Shart

By Chris Picone, 2016.


A familiar tingling raced its way up Jack’s naval cavity, tickling every hair along the way. His head tilted backward and his eyes squinted involuntarily as they started watering. His nose started twitching, and he quickly pressed his hand to his face, pushing the cartilage up slightly in a vain attempt to stifle the sensation. There was nothing he could do to stop it, so he resolved himself to the situation and bent down to pull a handkerchief from the backpack he had stashed under his chair.

As he bent down, his eyes caught Simon’s, who was sitting in his chair sideways leaning against the far wall of the room and apparently watching him intently with an amused expression on his face. That bastard knew exactly what was ha-CHOO! Shit. Jack’s hand was holding the handkerchief, but it never made it to his face. He looked at the back of his hand in disgust as snot and spittle slimed its way down toward his wrist. Worse, he had been trying to hold it back for so long that the sneeze had built up so much pressure that his body had violently tried to expel it from both ends. His nose hurt from the explosion, and so did his arse. It felt like something had just been yanked out of him, without any consideration toward how he might feel about it, and made a tearing sound on the way out like someone ripping a sheet of paper end to end – loud enough that it was easily heard over the sneeze.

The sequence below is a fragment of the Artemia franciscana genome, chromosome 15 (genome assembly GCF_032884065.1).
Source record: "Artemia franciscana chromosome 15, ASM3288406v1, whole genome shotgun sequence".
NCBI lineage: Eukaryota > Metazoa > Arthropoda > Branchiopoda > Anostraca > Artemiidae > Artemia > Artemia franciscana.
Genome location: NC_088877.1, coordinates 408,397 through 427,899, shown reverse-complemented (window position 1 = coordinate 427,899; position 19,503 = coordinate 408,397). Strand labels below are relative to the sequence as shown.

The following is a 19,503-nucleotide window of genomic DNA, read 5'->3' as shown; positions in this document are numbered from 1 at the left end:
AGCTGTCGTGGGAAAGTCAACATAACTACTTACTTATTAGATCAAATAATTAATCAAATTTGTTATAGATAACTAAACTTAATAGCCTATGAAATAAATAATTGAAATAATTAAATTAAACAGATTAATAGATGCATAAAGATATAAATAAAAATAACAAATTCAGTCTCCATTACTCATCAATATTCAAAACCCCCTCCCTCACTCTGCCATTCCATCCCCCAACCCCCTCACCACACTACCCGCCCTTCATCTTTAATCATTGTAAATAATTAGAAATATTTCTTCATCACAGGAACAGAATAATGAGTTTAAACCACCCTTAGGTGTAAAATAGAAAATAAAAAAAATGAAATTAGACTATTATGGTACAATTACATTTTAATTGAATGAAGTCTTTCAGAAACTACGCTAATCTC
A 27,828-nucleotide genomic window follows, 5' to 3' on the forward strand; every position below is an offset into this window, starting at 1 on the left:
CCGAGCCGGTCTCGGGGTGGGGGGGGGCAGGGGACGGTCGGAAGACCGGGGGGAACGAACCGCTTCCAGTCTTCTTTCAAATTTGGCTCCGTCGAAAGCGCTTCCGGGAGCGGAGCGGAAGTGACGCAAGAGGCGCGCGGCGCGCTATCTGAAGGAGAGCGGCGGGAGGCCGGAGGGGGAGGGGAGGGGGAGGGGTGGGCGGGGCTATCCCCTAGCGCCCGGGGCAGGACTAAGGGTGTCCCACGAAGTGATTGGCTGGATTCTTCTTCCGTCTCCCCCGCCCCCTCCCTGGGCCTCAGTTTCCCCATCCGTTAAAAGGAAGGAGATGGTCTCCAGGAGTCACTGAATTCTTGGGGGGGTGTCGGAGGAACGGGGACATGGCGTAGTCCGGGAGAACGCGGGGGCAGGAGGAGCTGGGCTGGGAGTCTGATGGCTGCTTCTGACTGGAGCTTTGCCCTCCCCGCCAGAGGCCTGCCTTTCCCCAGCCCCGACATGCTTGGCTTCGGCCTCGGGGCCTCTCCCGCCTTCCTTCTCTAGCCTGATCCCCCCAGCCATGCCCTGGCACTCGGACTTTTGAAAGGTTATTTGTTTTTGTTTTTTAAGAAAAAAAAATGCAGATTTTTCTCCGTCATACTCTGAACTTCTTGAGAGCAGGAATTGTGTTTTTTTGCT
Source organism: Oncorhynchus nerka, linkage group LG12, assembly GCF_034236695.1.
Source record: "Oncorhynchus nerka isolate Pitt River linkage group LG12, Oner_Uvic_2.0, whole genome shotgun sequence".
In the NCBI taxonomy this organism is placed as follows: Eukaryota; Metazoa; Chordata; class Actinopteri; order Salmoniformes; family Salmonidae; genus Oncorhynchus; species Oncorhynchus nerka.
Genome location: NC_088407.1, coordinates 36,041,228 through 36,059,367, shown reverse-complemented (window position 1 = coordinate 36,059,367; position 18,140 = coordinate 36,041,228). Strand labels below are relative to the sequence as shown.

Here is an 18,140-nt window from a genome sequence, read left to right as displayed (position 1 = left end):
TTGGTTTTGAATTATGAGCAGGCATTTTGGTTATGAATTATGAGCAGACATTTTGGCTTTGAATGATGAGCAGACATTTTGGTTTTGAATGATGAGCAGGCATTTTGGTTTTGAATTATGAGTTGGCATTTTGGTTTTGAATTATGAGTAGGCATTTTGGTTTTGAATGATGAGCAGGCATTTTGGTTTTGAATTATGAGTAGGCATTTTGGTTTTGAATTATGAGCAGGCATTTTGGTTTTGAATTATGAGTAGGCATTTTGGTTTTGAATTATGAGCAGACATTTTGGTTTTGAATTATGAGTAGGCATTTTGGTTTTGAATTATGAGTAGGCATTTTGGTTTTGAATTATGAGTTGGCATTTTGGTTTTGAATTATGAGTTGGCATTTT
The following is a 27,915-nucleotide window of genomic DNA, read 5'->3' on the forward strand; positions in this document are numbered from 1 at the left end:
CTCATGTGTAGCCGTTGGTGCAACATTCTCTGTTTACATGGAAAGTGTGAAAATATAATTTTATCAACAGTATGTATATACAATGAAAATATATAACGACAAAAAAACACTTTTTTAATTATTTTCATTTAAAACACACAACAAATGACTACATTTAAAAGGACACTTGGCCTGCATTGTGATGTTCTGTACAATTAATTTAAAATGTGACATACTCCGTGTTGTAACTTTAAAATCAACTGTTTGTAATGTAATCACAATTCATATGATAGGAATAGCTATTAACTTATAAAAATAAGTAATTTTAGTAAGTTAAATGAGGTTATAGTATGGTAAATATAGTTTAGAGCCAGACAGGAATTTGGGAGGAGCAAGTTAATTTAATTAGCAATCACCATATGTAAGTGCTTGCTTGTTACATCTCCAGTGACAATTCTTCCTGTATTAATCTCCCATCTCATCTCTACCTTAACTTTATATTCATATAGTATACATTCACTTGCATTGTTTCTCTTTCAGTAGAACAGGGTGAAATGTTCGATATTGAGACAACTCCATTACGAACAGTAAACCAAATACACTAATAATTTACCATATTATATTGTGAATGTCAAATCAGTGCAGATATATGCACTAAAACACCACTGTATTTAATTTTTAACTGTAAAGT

The room around him erupted in laughter. Simon was doubled over and wiping tears of joyous laughter from his eyes. The teacher sat on his stool stoically at the front of the room next to the telly, gritting his teeth and pretending that not only was this not the thousandth time he had seen BabaKiueria, but that he was completely absorbed in it.

Well, there was nothing to be done about it now. Jack wiped the snot off his arm as well as the bit of spray on the back of the seat in front of him, then dabbed his nose and folded the handkerchief back up. The laughter had mostly died down now. Jack bent over to shove the handkerchief back in the front pouch of his backpack, along with the two-week-old sandwich and whatever else was in there. He had been meaning to clean it out but couldn’t bring himself to put his hands in with that glad-wrapped ball of decaying liquid that had once been a jam sandwich.

His eyes widened with horror as he rolled back into his seat. The hard plastic pushed his underwear onto his skin, and he felt the one thing nobody ever wanted to feel. The stuff school boy nightmares were made of: A wet patch. He tried to convince himself it was just sweat. He looked around to see if people were still laughing at him. A few still chuckled, but not many. It didn’t smell. Did it?